Thursday, May 31, 2012

"One of Our Thursdays Is Missing" by Jasper Fforde

It's hard to believe One of Our Thursdays is now the fifth book in the Thursday Next series. It's a series that I felt had started to become a bit stale, though I'm happy to say this most recent addition picked up for me. Perhaps that's because of the (mostly) new protagonist, the written Thursday Next. As this novel begins, the real Thursday Next is missing, and the written Thursday, the current star of Next's books, finds herself on the kind of convoluted quest the real Thursday would normally undertake.

The written Thursday is a lot different than her real life inspiration. Written Thursday is insecure and sheltered; she's trying to keep readership in a series with waning popularity while being true to the real Thursday's wishes. On her journey, written Thursday is joined by Sprockett, an adorable and loyal robot butler, and is chased by the nefarious Men in Plaid.

Significant time has been spent in the BookWorld in the previous books in the series, so it's nice to finally get the point of view of a written character. I loved written Thursday's point of view on the real world and her exasperation at its lack of narrative and purposefulness.

Like all the books in the series, One of Our Thursdays Is Missing is largely fluff and fairly forgettable, but it's a fun read and a neat way to think about the act of reading and the reader/book relationship.

Monday, May 28, 2012

"Bitterblue" by Kristin Cashore

There's something about Cashore's writing and the worlds she creates that sucks you in so that it doesn't matter what she's writing about, you want to know more. So even though--unlike Graceling and Fire--Bitterblue has an ordinary human protagonist and takes places almost entirely inside a castle, it's still compelling.

Bitterblue follows Queen Bitterblue as she attempts to rule the kingdom of Monsea eight years after the death of her tyrannical father King Leck, who is killed at the end of Graceling. Though Bitterblue desires to be a good and just leader, the secrets left behind from Leck's reign continue to plague her people.

When the novel begins, Bitterblue is in a haze; though she's queen, she seems to have little control over or knowledge about her kingdom. As a reader, I also felt this haze, which is perhaps appropriate, but somewhat served to distance me from the book. About a hundred pages in I really felt like I needed to start the whole book over again (though I decided not to).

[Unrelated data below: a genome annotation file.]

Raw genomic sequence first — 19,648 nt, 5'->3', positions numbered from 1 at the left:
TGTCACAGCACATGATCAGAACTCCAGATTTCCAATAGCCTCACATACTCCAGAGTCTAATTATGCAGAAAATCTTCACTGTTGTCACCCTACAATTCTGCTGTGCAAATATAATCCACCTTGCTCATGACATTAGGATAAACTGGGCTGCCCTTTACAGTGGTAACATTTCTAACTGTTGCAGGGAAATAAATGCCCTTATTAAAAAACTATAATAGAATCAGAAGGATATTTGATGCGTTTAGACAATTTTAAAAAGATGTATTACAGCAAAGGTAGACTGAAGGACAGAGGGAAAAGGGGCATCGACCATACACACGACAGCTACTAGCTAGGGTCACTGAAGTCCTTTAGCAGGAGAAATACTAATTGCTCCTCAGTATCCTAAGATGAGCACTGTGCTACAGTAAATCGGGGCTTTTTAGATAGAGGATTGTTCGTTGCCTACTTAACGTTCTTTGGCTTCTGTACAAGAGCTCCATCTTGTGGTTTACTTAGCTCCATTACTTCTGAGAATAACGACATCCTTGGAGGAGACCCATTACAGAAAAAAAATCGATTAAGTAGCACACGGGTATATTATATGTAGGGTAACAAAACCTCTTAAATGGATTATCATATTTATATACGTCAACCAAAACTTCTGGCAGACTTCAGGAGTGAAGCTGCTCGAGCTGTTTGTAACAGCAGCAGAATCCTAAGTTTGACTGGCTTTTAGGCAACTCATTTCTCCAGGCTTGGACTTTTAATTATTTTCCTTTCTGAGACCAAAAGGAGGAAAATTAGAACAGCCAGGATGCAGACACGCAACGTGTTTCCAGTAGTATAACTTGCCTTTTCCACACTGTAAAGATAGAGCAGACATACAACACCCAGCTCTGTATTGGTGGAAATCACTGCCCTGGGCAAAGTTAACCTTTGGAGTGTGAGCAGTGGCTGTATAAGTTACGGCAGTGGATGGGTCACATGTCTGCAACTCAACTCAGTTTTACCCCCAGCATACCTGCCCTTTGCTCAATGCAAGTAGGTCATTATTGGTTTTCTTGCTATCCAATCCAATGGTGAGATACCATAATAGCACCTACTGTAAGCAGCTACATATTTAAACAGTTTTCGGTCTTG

Bitterblue's own journey is jumpstarted by her decision to sneak out of the castle disguised as a commoner (ala Jasmine in Aladdin, making it seem somewhat trite). In the town, she meets two thieves, Teddy and Saf, whom she abruptly becomes friends with. Though those relationships are essential for Bitterblue's discovery that much of the truth about her kingdom has been hidden, I didn't believe the ease and suddenness of their friendships, and Bitterblue's later romance with Saf was far too obvious from the beginning.

Nonetheless, somewhere along the way I fell in love with the story. Perhaps the return of Kasta and Po (protagonists of Graceling) helped, as did the solid assurance of Lord Giddon. Maybe my desire to know the truth of what's happening it the castle and Leck's lasting effects kept me going. Regardless, even though relatively little happens, I started to read eagerly.

That truth, by the way, is far more horrible than can be imagined, and I almost wonder if the horror of it is treated a little too lightly. That level of atrocity, murder, and suicide somehow just didn't fit the book's style.

The romance between Bitterblue and Saf didn't do a lot for me and lacked the power of Katsa and Po's love (or even Fire and Brigan's). Nonetheless, I once again commend Cashore for having a unmarried young adult couple have safe and consensual sex, something I'd like to see more of.

It isn't necessary to have read Graceling or Fire to understand Bitterblue, though characters and events from both previous novels make significant appearances, and I rather wished I remember more from those books while reading. Nonetheless, despite my quibbles, I believe Cashore is one of the best young adult fantasy writers today, and I'll read anything else she writes immediately.

Sunday, May 20, 2012

"The Land of Decoration" by Grace McCleen

Emma Donoghue, the author of Room (which I loved), has a blurb on the cover of Land of Decoration, probably designed to draw Room fans over to McCleen's novel, which has some similarities. The hook worked for me, but unfortunately the book itself was less successful, perhaps because I didn't "buy" the young protagonist's voice in the same way I believed Jack's (the protagonist of Room) voice.

The Land of Decoration is narrated by Judith, a precocious 10-year-old who lives with her father and is part of a doomsday religious order which believes the apocalypse is near. At school Judith is tormented by a bully named Neil, and the attacks only worsen when Judith's father decides not to join the union's factory strike, making him unpopular with many people, including Neil's striking father. However, one night, desperate not to return to school and Neil's abuse, Judith uses her faith in God to cause a miracle: by making it "snow" on her miniature "land of decoration" (a replica of the town made out of trash), Judith causes actual snow to fall and cancel school. However, Judith's "powers" soon begin to spiral out of control, as things worsen for her and her father.

I liked the idea of being inside the head of a young person convinced the world is going to end, but I had a hard time believing in Judith as a character. Her conversations with God seemed too deep and her narration too orderly for someone that young. I also didn't believe that such a person would really create a "land of decoration" in so much detail, so Judith's attention to it further separated me from the story. The other characters also fell somewhat flat. Judith's father is distant and cold; Neil is stereotypically thuggish and cruel; Mrs. Pierce is the heroic and kindly teacher.

The novel skirts around the idea that if everything is to be believed, Judith is a very disturbed child. She has active conversations with a voice she thinks if God's, but is probably instead the Devil's (?) or maybe just herself (even more screwed up). She hallucinates and goes into fits, and her father's pretty close to abusive.

As a synopsis, I really liked The Land of Decoration, and I didn't actively dislike reading it, but I never felt stirred or moved by the piece as a whole.

Wednesday, May 16, 2012

"In Cold Blood" by Truman Capote

When I reviewed Behind the Beautiful Forevers last week, I suggested that Boo's nonfiction novel, despite its compelling subject matter, didn't quite work for me. It lacked the style of a novel and the real-life intimacy of nonfiction. So, it was quite a different experience reading a "master" (In Cold Blood is often credited as the first "nonfiction novel") at work.